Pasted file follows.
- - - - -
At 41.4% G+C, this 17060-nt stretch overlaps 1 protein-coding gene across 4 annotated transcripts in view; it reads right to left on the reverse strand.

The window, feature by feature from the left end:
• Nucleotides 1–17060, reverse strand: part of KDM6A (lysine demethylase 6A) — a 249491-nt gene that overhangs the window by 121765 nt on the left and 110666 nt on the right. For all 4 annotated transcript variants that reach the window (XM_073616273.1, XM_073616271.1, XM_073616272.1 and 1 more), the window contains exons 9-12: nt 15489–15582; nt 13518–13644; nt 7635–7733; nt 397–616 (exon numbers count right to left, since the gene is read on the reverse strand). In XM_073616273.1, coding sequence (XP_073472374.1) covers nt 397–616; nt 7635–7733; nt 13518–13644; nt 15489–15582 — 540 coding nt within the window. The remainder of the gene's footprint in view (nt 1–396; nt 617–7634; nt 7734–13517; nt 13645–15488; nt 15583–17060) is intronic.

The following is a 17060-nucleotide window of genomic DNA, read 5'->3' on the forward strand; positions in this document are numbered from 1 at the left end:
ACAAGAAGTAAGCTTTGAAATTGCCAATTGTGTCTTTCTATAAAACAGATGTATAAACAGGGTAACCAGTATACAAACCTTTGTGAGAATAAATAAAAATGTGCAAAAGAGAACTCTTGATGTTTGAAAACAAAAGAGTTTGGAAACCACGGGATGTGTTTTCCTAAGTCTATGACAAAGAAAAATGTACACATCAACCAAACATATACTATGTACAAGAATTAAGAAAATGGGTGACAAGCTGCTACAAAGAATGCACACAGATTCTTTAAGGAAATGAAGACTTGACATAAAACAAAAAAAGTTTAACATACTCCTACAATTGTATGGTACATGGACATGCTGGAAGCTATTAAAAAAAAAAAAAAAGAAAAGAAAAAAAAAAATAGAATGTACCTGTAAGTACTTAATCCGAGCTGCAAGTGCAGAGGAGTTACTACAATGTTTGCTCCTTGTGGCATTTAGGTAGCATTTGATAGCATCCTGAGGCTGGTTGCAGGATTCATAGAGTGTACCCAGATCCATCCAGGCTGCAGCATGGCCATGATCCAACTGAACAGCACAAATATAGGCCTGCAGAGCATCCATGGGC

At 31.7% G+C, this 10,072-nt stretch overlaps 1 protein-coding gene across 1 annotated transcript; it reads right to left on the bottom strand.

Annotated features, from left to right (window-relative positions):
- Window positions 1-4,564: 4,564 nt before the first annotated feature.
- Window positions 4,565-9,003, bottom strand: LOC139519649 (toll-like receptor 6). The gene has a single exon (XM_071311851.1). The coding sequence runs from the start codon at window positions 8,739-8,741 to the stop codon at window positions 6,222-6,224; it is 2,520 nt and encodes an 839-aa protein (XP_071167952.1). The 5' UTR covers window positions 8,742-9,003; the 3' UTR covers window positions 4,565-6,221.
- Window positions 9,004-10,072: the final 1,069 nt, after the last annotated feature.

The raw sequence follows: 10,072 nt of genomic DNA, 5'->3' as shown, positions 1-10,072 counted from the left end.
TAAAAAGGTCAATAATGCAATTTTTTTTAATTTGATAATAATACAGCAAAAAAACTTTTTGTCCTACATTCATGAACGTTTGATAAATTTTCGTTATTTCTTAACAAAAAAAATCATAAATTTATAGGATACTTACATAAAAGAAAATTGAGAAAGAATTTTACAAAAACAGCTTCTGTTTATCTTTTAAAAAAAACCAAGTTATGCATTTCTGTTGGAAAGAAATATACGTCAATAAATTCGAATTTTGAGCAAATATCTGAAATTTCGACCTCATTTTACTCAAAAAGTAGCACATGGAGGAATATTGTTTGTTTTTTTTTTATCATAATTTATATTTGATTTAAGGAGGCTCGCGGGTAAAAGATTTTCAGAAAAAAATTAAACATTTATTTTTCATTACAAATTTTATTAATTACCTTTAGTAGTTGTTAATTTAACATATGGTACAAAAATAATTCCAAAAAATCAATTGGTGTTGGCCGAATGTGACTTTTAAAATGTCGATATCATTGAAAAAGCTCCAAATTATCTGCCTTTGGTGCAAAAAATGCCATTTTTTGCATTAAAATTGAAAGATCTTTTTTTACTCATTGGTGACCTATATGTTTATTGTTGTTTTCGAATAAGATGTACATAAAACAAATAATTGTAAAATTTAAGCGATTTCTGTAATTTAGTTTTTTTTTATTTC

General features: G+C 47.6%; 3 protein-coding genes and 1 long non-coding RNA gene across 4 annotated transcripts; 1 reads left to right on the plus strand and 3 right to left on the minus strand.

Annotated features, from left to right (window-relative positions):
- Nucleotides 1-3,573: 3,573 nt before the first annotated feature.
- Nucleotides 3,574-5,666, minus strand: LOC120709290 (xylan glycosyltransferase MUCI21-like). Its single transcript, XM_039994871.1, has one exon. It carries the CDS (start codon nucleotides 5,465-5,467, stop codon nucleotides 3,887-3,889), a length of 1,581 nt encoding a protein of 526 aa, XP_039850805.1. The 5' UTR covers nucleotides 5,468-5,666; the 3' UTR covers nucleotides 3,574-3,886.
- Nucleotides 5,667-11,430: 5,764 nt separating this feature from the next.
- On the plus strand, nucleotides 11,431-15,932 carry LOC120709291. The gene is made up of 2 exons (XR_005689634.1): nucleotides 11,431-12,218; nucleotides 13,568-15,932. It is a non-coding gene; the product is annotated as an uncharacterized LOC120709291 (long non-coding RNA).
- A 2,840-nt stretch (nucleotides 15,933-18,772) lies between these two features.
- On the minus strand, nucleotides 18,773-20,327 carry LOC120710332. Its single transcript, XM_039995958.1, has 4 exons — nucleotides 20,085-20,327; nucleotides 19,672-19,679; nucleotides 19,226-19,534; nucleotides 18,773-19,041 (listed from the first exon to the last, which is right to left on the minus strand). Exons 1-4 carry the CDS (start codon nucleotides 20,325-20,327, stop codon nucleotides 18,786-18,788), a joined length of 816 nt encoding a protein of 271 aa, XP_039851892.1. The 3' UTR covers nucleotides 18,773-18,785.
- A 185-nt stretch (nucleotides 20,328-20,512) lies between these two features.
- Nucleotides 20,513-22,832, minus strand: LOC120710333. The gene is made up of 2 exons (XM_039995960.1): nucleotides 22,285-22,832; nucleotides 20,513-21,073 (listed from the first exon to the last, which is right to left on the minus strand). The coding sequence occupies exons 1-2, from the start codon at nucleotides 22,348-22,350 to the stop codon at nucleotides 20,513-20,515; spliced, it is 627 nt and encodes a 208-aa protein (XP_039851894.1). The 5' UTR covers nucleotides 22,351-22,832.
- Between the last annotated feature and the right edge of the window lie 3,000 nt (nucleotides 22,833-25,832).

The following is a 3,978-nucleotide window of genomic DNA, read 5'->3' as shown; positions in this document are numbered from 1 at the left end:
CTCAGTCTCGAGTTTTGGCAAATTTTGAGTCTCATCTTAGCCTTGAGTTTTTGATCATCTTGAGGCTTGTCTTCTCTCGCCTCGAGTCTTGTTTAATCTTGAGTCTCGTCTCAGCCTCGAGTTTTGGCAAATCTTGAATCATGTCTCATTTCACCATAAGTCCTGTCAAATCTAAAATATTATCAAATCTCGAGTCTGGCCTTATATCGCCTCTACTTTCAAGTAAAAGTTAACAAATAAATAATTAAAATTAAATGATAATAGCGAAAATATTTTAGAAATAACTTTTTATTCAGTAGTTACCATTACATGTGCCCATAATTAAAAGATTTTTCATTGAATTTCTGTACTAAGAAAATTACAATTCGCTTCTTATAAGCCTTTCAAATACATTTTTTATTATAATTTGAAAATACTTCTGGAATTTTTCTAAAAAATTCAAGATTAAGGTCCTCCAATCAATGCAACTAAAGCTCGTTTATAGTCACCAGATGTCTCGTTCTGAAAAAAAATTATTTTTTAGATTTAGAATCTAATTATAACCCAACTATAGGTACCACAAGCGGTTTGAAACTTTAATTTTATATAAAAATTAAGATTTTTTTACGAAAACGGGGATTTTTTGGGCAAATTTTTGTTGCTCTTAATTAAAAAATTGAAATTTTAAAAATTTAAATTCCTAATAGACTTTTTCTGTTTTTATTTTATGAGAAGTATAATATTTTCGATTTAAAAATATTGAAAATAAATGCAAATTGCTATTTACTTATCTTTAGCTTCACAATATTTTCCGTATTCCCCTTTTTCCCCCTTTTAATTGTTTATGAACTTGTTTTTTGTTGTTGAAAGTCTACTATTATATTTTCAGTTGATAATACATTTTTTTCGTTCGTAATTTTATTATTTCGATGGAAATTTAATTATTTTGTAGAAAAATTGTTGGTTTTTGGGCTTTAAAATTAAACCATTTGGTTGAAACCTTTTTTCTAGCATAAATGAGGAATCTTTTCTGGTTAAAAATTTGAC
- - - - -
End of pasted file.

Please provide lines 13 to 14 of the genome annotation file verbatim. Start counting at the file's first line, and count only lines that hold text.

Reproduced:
General features: G+C 47.6%; 3 protein-coding genes and 1 long non-coding RNA gene across 4 annotated transcripts; 1 reads left to right on the plus strand and 3 right to left on the minus strand.

Annotated features, from left to right (window-relative positions):